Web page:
. DXing is the hobby of receiving and identifying distant radio or television signals, or making two-way radio contact with distant stations in amateur radiocitizens’ band radio or other two-way radio communications. Many DXers also attempt to obtain written verifications of reception or contact, sometimes referred to as “QSLs” or “veries”. The name of the hobby comes from DX, telegraphic shorthand for “distance” or “distant”.[1]

The practice of DXing arose during the early days of radio broadcasting. Listeners would mail “reception reports” to radio broadcasting stations in hopes of getting a written acknowledgement or a QSL card that served to officially verify they had heard a distant station. Collecting these cards became popular with radio listeners in the 1920s and 1930s, and reception reports were often used by early broadcasters to gauge the effectiveness of their transmissions. Although international shortwave broadcasts are on the decline, DXing remains popular among dedicated shortwave listeners. The pursuit of two-way contact between distant amateur radio operators is also a significant activity within the amateur radio hobby

Amateur radio operators who specialize in making two way radio contact with other amateurs in distant countries are also referred to as “DXers”. On the HF (also known as shortwave) amateur bands, DX stations are those in foreign countries. On the VHF/UHF amateur bands, DX stations can be within the same country or continent, since making a long-distance VHF contact, without the help of a satellite, can be very difficult. DXers collect QSL cards as proof of contact and can earn special certificates and awards from amateur radio organizations.[8]

In addition, many clubs offer awards for communicating with a certain number of DX stations. For example, the ARRL offers the DX Century Club award, or DXCC. The basic certificate is awarded for working and confirming at least 100 entities on the ARRL DXCC List.[9] For award purposes, other areas than just political countries can be classified as “DX countries”. For example, the French territory of Reunion Island in the Indian Ocean is counted as a DX country, even though it is a region of France. The rules for determining what is a DX country can be quite complex and to avoid potential confusion, radio amateurs often use the term entity instead of country. In addition to entities, some awards are based on island groups in the world’s oceans. On the VHF/UHF bands, many radio amateurs pursue awards based on Maidenhead grid locators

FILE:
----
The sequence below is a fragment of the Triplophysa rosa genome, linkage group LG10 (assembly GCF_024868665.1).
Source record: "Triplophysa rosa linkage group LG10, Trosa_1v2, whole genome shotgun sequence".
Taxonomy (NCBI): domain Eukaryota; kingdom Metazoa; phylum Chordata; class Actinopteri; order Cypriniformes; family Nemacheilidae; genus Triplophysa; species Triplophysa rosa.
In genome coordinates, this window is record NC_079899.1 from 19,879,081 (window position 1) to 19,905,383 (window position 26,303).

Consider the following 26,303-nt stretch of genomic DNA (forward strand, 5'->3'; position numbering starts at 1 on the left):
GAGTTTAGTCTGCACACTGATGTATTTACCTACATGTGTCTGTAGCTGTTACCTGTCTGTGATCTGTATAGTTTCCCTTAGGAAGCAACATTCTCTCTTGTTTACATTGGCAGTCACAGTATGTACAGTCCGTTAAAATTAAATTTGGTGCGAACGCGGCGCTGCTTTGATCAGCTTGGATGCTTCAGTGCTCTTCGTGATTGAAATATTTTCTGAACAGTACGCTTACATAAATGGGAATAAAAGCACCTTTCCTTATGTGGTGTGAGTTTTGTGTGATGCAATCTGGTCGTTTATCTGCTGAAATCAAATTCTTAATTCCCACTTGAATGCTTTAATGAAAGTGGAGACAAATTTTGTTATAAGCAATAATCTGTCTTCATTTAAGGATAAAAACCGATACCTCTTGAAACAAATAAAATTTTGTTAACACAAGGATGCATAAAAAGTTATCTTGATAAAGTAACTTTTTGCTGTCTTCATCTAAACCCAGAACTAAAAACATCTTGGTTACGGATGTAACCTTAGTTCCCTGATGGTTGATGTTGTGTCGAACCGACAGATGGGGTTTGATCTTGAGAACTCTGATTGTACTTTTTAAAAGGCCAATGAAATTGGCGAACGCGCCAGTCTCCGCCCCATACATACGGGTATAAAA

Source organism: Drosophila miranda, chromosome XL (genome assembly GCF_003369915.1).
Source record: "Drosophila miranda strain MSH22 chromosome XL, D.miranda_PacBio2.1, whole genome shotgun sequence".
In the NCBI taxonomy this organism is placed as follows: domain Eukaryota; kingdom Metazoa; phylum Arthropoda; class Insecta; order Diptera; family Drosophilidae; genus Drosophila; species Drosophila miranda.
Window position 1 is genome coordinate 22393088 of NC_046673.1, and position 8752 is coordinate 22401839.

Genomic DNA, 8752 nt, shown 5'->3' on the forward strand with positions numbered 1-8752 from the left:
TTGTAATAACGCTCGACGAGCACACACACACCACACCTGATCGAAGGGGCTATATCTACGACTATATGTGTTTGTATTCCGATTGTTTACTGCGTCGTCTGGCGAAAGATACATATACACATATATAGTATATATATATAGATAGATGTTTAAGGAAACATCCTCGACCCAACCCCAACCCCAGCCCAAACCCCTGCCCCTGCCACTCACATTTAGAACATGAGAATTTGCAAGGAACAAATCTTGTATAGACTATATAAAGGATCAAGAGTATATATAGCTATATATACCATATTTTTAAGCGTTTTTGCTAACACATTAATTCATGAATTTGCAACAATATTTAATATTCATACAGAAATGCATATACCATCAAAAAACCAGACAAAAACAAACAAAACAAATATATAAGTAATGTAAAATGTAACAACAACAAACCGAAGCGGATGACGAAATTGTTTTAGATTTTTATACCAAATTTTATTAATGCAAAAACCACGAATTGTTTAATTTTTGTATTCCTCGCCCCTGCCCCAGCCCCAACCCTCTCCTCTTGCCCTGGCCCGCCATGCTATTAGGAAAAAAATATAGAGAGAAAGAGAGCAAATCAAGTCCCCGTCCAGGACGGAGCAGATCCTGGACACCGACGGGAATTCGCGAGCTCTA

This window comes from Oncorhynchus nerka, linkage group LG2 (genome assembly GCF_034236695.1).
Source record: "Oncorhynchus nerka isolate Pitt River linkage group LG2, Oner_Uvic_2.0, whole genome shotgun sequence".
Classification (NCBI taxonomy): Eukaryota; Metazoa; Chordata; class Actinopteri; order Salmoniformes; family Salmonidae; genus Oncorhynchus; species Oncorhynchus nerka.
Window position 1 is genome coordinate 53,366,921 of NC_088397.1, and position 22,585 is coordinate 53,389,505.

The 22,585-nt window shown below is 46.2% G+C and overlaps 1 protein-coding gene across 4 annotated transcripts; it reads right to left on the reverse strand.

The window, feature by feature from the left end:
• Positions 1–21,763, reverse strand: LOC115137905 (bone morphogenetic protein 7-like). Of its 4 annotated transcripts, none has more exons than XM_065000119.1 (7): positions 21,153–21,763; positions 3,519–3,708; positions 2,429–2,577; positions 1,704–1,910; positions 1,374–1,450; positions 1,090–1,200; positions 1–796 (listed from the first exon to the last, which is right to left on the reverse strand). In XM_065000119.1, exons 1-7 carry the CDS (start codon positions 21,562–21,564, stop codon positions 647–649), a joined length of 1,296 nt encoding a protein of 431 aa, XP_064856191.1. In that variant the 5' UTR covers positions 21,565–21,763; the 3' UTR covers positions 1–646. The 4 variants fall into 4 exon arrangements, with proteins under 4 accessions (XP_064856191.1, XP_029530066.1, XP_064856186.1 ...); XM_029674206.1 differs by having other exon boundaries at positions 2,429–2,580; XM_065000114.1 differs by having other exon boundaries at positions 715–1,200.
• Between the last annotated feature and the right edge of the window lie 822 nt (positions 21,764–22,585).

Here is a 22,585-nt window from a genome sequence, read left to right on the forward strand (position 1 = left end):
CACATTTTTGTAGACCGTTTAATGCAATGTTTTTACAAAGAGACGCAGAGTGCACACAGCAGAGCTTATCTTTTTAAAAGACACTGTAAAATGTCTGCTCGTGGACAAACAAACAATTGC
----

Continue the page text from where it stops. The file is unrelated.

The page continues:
In order to give other amateurs a chance to confirm contacts at new or exotic locations, amateurs have mounted DXpeditions to countries or regions that have no permanent base of amateur radio operators.[8] There are also frequent contests where radio amateurs operate their stations on certain dates for a fixed period of time to try to communicate with as many DX stations as possible.

Paper QSL cards

Widely used by many Hams throughout the world paper is sometimes the only way Paper QSL’S  to confirm a contact. However they are several electronic ways of exchanging QSL. The first is ARRL’s Log Book of the World  (LoTW) widely used by hundreds of thousands of Hams around the world. LoTW is good for ARRL sponsored contests, as well now, for several CQ Awards, including the CQWAZ Award.  There are many other contests being sponsored by many other countries and clubs also. They are other electronic QSL tools that you can use eQSL and the Club Log OQRS system. However these won’t count towards the ARRL awards unless you get a QSL card from them. After you get the paper QSL they can be submitted to the ARRL for confirming.  The ARRL also maintains a in incoming  and outgoing QSL bureaus. However this method is slow but much more cost

Below is an example of an LoTW page, where the operator can garner total/status of his/her confirmed LoTW QSO’s via the ARRL supported website pages….